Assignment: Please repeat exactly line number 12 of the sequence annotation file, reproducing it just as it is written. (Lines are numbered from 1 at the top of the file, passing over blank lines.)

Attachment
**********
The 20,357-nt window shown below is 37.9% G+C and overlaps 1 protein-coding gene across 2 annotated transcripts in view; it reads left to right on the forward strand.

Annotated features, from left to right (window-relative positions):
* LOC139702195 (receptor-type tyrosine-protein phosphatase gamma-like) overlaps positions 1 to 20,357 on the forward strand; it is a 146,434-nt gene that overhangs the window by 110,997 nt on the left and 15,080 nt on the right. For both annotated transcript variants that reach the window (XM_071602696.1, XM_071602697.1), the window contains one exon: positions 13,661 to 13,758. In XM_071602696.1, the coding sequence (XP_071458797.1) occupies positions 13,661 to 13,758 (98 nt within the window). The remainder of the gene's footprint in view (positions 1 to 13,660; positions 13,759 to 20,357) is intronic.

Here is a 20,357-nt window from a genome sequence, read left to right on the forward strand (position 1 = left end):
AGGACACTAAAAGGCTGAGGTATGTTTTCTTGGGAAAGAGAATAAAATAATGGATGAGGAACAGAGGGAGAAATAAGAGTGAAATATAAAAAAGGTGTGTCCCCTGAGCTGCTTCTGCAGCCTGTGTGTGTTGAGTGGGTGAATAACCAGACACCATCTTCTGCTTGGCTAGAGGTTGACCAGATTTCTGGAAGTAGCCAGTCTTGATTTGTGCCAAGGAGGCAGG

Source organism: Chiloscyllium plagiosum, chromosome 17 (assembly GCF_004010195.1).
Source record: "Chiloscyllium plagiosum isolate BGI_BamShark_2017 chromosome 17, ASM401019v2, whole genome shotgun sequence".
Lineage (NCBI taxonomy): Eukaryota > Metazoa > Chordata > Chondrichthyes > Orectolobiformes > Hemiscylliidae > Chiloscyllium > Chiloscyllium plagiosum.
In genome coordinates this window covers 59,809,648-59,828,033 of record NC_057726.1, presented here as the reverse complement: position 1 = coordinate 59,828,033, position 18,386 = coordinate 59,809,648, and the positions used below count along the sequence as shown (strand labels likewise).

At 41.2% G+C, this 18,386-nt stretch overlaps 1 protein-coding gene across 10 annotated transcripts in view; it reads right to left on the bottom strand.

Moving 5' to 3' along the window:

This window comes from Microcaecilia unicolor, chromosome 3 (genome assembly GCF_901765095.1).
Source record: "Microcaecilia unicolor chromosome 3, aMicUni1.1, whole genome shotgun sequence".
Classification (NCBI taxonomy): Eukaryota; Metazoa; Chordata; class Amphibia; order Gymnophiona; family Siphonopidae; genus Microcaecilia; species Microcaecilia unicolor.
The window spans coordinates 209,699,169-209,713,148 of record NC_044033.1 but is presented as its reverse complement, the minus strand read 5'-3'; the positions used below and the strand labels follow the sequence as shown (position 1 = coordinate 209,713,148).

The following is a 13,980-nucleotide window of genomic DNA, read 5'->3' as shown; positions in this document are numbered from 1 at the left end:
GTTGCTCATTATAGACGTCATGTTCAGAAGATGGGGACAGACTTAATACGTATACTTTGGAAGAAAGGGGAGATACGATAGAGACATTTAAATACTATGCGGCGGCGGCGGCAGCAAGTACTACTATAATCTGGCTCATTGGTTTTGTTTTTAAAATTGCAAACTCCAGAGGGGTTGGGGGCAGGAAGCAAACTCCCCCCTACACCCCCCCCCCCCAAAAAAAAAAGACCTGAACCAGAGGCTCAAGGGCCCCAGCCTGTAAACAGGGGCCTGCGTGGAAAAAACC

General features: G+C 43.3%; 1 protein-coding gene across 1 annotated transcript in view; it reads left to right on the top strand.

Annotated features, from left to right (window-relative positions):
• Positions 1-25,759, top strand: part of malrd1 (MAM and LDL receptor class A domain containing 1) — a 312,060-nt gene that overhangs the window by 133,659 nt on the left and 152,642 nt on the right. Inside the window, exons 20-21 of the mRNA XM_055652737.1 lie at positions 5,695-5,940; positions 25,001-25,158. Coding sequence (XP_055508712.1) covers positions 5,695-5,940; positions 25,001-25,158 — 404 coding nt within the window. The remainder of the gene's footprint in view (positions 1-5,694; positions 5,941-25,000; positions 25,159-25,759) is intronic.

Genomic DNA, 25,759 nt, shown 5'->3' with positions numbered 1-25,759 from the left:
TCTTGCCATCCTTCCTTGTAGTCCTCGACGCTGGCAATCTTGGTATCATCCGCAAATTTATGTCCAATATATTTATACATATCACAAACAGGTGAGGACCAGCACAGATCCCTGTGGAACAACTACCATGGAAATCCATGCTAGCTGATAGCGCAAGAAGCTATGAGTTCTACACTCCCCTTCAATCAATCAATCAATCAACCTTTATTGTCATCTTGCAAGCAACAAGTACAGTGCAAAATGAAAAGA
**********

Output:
This window comes from Microcaecilia unicolor, chromosome 3 (genome assembly GCF_901765095.1).